Appraisals: Passing the threshold

Written by: Brian Rossiter | Published:

Teachers who have passed the threshold and moved onto the upper pay range should be making ‘substantial and sustained’ contributions to their schools. Brian Rossiter looks at how the threshold system should work and some of the related challenges facing schools

The introduction of the upper pay range (UPR) in 2000 has had a long a chequered history. It is only recently that the errors of its introduction are coming home to roost.

Access to UPR has always been on the basis “that the teacher’s achievements and contribution to an educational setting or settings are substantial and sustained”.

This progression criterion has never been defined in regulation (School Teachers’ Pay & Conditions Document – STPCD) and left schools defining their own understanding of the wording. Neither has the second criterion for access been defined, i.e. “that the teacher is highly competent in all elements of the relevant standards”.

The issues

At the time of the introduction of threshold assessment some headteachers and school leaders avoided making difficult decisions defining the access criteria to the UPR. This led to some school leaders avoiding hard conversations. Instead they placed staff automatically on the UPR.

This continued in future years with progression up the UPR with little or no examination of the “substantial and sustained” contribution of those staff.

School leaders inheriting this situation are now having to deal with the consequences. Some UPR3 teachers take the salary and, while being good teachers in their own classroom, make little contribution to whole-school development or training. Other teachers in the school staffroom such as recently qualified teachers, quite rightly, consider the situation to be unfair as they continue to make huge contributions to whole-school life.

At this point it is only reasonable to say that in some schools it has not been made clear to teachers the expectations that the school has of them. It is difficult then for them to match up to those expectations.

For them, the definition of “substantial and sustained” continues to be shrouded in mystery. Some UPR3 staff have used this lack of clarity over the years to claim that being held to the “contribution” criterion is unfair.

When making pay and conditions recommendations to the previous coalition government, the School Teachers’ Review Body (STRB) attempted to clarify the criteria for access to the UPR. They defined them to be:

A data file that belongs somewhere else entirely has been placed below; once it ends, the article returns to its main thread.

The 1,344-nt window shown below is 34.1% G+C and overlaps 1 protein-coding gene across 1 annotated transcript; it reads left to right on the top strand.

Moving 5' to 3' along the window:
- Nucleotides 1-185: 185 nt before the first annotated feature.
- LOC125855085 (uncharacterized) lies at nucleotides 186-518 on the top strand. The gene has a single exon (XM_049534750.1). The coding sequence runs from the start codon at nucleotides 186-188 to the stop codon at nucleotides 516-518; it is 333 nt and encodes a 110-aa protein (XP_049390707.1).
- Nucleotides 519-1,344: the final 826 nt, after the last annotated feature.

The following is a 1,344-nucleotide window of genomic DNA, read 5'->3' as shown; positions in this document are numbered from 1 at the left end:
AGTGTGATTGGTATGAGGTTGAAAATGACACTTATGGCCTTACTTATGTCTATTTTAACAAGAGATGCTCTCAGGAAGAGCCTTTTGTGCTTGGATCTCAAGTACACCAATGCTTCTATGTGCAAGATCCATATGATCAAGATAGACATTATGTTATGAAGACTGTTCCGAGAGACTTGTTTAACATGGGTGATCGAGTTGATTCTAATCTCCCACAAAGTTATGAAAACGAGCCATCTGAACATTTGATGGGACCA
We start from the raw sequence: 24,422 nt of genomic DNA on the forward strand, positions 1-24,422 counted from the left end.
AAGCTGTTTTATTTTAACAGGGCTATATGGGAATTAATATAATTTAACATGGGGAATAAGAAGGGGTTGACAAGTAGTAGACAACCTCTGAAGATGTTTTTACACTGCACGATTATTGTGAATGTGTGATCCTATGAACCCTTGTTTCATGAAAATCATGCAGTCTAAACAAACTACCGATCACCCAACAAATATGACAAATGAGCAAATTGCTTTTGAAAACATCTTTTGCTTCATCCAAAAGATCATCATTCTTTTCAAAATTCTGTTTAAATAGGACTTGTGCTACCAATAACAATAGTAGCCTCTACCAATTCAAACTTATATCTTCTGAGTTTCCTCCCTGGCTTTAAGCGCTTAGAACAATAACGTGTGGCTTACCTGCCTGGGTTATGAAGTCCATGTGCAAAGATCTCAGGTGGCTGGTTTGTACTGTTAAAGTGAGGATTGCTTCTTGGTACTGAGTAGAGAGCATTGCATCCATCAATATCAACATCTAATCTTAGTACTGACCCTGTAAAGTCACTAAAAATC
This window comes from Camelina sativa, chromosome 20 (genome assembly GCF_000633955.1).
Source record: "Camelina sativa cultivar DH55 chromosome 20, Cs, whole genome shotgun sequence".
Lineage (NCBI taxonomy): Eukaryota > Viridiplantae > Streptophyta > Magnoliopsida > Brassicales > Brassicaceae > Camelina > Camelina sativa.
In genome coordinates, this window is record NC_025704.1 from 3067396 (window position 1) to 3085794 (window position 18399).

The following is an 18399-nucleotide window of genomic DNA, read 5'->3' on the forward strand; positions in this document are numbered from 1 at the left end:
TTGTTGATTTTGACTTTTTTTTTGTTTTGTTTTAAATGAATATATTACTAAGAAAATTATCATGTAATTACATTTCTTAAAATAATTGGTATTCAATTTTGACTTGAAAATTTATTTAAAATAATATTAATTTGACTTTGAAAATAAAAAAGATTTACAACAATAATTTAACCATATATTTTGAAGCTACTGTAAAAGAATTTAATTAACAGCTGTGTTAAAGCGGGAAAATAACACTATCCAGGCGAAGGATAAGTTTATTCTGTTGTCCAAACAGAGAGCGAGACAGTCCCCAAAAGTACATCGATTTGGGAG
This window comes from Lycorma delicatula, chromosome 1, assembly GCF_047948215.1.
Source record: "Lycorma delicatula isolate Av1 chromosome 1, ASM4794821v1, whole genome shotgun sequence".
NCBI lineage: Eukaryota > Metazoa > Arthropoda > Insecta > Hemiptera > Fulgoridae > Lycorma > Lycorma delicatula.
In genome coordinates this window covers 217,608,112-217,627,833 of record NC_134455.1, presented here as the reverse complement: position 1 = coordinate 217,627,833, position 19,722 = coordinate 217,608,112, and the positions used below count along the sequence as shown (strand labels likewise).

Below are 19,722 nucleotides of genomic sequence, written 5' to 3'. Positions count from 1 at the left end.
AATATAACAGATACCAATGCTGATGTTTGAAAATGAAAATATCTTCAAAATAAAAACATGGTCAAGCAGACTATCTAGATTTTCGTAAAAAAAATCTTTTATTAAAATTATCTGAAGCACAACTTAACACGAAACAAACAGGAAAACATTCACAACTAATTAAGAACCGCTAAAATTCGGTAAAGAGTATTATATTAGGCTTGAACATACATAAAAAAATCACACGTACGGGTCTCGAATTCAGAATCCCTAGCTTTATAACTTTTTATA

1. “Sizeable and sustained achievement of objectives, appropriate skills and competence in all elements of the Teachers’ Standards.”
  2. “The potential and commitment to undertake professional duties which make a wider contribution (which involves working with adults) beyond their own classroom.”

In an attempt to support colleagues and give clarity, many schools are now defining the threshold access criteria in their pay policies by combining the STPCD criteria with the STRB clarification above.

Access arrangements to the UPR changed in 2013 from a national system of application to a school-based system. At the same time, schools were revamping their appraisal processes to take account of performance-related pay. A key element of both processes has been the definition of the expectations of teachers across both pay ranges.

These “Career Stage Expectations” give teachers clarity. They give teachers a clear understanding of the expectations of them by the school instead of having to guess.

They also understand how they may be asked to evidence the typicality of their day-to-day practice against such expectations. Nationally this is becoming an integral part of the appraisal review process.

There are many examples on the internet of career stage expectations developed by individual schools. These documents are often laid out in tabular form tied closely to the Teachers’ Standards that were issued in 2012.

Each column in the table represents a stage in a teacher’s career. This is usually aligned to their position on the pay scale or, alternatively, the number of years a teacher has been practising (see the example below).

Aiming high: Just one example of how a school’s Career Stage Expectations might look

The process

You can also find a range of systems and documents supporting teacher applications to the UPR on the internet. These will give you a basis for developing or tweaking your own threshold assessment process.

There is no requirement for schools to operate an application form system for access to the UPR. However, many schools find this supportive of the process for both the teacher and the school leader assessing the threshold request. There is no requirement for teachers to produce a wide portfolio of evidence.

The school’s pay policy should include the process for applying to cross the threshold, including the progression criteria, evidence that will be used, and how the threshold assessment will be handled. This clarity supports the teacher in their application and develops their understanding of the responsibilities attached to being paid on the UPR.

Although teachers can apply at any time during the academic year (once a year max), most schools include a deadline in their policy by which a teacher must indicate that they wish to be considered for progression.

The threshold application process is normally linked to the appraisal cycle. A logical deadline date for applications could be November 30, giving time after the end of the annual appraisal round (October 31) to consider the outcomes of individual appraisal meetings.

As it is a voluntary process teachers should make their headteacher and/or appraiser aware that they wish to be considered for progression on to the UPR.